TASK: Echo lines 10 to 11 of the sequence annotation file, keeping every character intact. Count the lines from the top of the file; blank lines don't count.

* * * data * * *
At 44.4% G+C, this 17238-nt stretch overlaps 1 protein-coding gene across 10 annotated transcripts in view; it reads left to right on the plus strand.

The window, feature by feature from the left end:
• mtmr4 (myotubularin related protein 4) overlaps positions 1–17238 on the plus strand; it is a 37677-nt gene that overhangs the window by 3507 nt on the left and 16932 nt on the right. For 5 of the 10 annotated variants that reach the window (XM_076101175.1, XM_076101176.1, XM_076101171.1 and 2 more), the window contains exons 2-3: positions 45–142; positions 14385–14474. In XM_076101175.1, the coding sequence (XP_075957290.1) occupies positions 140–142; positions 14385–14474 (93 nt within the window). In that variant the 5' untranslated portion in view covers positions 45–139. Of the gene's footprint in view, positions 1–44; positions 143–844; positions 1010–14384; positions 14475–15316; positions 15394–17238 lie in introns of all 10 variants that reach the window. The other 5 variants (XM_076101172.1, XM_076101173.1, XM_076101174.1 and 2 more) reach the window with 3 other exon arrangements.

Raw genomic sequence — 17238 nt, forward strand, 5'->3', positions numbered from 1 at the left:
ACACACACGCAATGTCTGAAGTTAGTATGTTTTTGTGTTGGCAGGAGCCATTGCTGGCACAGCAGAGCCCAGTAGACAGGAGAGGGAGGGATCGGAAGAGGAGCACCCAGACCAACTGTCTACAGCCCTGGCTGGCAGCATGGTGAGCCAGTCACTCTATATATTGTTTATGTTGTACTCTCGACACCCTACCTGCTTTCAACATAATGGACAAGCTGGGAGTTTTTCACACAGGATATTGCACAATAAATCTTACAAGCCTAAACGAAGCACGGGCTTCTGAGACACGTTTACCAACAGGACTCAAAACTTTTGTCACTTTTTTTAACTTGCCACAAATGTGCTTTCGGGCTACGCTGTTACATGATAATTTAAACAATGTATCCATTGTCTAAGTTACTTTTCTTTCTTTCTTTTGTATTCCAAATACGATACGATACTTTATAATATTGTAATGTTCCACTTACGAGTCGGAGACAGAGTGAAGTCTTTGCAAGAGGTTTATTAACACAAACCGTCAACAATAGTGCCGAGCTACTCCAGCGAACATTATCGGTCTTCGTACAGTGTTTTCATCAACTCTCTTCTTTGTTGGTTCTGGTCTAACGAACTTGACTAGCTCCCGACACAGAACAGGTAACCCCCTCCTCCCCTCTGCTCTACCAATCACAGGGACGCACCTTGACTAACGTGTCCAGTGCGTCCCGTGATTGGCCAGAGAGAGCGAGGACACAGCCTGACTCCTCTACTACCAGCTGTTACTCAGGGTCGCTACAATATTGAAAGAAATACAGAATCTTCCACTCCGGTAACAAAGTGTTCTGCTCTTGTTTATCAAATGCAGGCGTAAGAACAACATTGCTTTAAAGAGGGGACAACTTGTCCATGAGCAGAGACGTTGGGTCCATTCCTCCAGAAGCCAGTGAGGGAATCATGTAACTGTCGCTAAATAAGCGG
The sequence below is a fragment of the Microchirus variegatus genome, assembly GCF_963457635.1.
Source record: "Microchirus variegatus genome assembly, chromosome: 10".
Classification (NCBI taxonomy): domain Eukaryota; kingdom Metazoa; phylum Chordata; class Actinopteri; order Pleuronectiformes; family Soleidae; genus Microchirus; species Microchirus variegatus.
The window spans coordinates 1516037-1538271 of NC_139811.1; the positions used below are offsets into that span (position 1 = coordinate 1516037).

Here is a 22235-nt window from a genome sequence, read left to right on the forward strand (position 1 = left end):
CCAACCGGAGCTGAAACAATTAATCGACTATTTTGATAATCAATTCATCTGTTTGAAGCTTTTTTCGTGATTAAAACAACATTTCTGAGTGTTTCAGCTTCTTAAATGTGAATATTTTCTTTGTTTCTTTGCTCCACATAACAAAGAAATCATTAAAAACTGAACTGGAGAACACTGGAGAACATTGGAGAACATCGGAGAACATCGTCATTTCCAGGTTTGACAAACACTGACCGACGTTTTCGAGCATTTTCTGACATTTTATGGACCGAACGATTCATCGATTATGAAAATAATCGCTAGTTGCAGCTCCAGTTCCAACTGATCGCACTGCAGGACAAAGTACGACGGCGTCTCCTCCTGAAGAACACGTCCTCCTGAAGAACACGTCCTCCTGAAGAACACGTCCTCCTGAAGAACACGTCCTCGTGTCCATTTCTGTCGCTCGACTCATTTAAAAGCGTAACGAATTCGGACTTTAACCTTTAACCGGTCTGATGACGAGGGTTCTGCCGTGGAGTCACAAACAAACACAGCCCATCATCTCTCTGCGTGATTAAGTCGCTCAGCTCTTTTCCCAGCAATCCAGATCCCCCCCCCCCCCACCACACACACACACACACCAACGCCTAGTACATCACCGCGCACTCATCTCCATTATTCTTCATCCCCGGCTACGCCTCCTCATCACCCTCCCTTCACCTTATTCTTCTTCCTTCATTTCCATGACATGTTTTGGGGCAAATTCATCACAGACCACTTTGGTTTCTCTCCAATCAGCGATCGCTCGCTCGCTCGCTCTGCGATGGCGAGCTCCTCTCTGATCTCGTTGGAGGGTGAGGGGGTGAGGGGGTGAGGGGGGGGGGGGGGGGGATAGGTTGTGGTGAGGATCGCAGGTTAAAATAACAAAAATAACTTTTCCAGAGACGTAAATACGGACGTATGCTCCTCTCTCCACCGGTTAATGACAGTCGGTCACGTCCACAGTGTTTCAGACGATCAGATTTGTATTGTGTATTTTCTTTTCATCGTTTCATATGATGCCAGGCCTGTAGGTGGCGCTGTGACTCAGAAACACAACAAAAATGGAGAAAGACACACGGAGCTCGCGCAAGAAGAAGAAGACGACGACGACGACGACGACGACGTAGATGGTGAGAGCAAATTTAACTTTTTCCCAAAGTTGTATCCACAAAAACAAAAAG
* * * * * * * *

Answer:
Here is a 22235-nt window from a genome sequence, read left to right on the forward strand (position 1 = left end):
CCAACCGGAGCTGAAACAATTAATCGACTATTTTGATAATCAATTCATCTGTTTGAAGCTTTTTTCGTGATTAAAACAACATTTCTGAGTGTTTCAGCTTCTTAAATGTGAATATTTTCTTTGTTTCTTTGCTCCACATAACAAAGAAATCATTAAAAACTGAACTGGAGAACACTGGAGAACATTGGAGAACATCGGAGAACATCGTCATTTCCAGGTTTGACAAACACTGACCGACGTTTTCGAGCATTTTCTGACATTTTATGGACCGAACGATTCATCGATTATGAAAATAATCGCTAGTTGCAGCTCCAGTTCCAACTGATCGCACTGCAGGACAAAGTACGACGGCGTCTCCTCCTGAAGAACACGTCCTCCTGAAGAACACGTCCTCCTGAAGAACACGTCCTCCTGAAGAACACGTCCTCGTGTCCATTTCTGTCGCTCGACTCATTTAAAAGCGTAACGAATTCGGACTTTAACCTTTAACCGGTCTGATGACGAGGGTTCTGCCGTGGAGTCACAAACAAACACAGCCCATCATCTCTCTGCGTGATTAAGTCGCTCAGCTCTTTTCCCAGCAATCCAGATCCCCCCCCCCCCCACCACACACACACACACACCAACGCCTAGTACATCACCGCGCACTCATCTCCATTATTCTTCATCCCCGGCTACGCCTCCTCATCACCCTCCCTTCACCTTATTCTTCTTCCTTCATTTCCATGACATGTTTTGGGGCAAATTCATCACAGACCACTTTGGTTTCTCTCCAATCAGCGATCGCTCGCTCGCTCGCTCTGCGATGGCGAGCTCCTCTCTGATCTCGTTGGAGGGTGAGGGGGTGAGGGGGTGAGGGGGGGGGGGGGGGGGATAGGTTGTGGTGAGGATCGCAGGTTAAAATAACAAAAATAACTTTTCCAGAGACGTAAATACGGACGTATGCTCCTCTCTCCACCGGTTAATGACAGTCGGTCACGTCCACAGTGTTTCAGACGATCAGATTTGTATTGTGTATTTTCTTTTCATCGTTTCATATGATGCCAGGCCTGTAGGTGGCGCTGTGACTCAGAAACACAACAAAAATGGAGAAAGACACACGGAGCTCGCGCAAGAAGAAGAAGACGACGACGACGACGACGACGACGTAGATGGTGAGAGCAAATTTAACTTTTTCCCAAAGTTGTATCCACAAAAACAAAAAG